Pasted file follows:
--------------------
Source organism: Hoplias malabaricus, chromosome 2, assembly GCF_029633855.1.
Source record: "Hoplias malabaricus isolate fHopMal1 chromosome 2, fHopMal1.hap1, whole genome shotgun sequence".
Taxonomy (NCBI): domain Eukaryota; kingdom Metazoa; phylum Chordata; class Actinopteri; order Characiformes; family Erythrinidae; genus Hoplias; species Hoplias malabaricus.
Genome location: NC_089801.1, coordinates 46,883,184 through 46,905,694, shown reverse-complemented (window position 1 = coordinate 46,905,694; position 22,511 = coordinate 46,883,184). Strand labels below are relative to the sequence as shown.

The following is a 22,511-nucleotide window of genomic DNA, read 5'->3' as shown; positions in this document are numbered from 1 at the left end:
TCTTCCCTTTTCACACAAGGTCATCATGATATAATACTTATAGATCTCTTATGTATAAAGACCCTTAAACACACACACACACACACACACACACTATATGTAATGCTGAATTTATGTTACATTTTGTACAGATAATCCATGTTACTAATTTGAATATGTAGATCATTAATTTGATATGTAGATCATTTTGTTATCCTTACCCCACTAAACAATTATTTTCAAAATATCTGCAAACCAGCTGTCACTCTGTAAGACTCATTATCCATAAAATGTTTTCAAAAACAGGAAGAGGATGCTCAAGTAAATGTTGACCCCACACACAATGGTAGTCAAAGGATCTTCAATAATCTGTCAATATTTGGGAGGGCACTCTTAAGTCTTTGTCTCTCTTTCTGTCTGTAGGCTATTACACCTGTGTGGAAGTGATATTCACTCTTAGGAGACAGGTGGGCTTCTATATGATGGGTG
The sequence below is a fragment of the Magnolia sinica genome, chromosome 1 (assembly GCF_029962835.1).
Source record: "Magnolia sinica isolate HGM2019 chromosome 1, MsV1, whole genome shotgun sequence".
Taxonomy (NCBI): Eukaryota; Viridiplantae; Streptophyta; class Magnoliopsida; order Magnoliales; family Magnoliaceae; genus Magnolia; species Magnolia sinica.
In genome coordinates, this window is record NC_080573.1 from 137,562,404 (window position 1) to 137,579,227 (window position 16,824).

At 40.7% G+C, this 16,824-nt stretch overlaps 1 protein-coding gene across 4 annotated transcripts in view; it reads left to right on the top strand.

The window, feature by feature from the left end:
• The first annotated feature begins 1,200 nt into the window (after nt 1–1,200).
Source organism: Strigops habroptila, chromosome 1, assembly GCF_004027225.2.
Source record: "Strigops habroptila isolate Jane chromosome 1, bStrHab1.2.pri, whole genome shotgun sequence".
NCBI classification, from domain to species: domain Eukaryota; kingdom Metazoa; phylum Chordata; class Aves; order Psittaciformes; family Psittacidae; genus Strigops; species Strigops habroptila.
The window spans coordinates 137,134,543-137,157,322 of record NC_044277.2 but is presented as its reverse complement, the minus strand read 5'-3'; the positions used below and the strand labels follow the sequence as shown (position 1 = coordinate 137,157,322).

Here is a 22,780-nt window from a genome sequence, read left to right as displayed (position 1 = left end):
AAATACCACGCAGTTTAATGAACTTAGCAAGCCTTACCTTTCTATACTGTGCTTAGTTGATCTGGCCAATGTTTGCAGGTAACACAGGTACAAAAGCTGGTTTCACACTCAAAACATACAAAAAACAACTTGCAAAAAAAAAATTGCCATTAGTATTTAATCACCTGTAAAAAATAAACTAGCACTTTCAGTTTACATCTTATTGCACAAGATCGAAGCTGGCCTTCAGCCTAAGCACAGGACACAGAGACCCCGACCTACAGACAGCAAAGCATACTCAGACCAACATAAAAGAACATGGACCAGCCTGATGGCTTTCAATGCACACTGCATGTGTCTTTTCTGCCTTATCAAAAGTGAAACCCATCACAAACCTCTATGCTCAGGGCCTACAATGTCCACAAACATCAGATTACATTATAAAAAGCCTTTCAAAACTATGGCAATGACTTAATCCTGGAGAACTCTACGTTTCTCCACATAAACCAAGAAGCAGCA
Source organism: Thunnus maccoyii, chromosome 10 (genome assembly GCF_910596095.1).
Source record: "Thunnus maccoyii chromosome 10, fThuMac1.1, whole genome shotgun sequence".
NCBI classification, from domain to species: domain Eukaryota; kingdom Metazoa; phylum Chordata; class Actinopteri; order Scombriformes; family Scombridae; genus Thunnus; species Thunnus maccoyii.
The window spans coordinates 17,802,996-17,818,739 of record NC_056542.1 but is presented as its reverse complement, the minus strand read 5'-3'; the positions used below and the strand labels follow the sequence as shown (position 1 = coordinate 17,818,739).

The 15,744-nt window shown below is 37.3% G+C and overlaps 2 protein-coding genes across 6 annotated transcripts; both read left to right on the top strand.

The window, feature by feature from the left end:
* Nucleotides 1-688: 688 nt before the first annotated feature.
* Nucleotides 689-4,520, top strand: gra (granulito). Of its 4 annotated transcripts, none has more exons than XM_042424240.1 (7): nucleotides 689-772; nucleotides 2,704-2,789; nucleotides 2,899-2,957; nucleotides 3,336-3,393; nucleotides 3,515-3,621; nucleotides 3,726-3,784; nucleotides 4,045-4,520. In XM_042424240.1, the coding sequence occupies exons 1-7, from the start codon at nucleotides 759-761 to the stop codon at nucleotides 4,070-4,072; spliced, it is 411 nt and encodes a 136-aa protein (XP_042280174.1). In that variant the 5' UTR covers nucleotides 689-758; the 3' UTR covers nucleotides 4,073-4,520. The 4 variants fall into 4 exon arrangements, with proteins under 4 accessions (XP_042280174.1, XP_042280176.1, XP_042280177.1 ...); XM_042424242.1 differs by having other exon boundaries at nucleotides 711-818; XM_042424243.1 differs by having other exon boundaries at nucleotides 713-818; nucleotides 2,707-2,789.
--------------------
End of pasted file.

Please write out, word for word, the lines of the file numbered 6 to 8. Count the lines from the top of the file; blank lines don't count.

TCTTCCCTTTTCACACAAGGTCATCATGATATAATACTTATAGATCTCTTATGTATAAAGACCCTTAAACACACACACACACACACACACACACTATATGTAATGCTGAATTTATGTTACATTTTGTACAGATAATCCATGTTACTAATTTGAATATGTAGATCATTAATTTGATATGTAGATCATTTTGTTATCCTTACCCCACTAAACAATTATTTTCAAAATATCTGCAAACCAGCTGTCACTCTGTAAGACTCATTATCCATAAAATGTTTTCAAAAACAGGAAGAGGATGCTCAAGTAAATGTTGACCCCACACACAATGGTAGTCAAAGGATCTTCAATAATCTGTCAATATTTGGGAGGGCACTCTTAAGTCTTTGTCTCTCTTTCTGTCTGTAGGCTATTACACCTGTGTGGAAGTGATATTCACTCTTAGGAGACAGGTGGGCTTCTATATGATGGGTG
The sequence below is a fragment of the Magnolia sinica genome, chromosome 1 (assembly GCF_029962835.1).
Source record: "Magnolia sinica isolate HGM2019 chromosome 1, MsV1, whole genome shotgun sequence".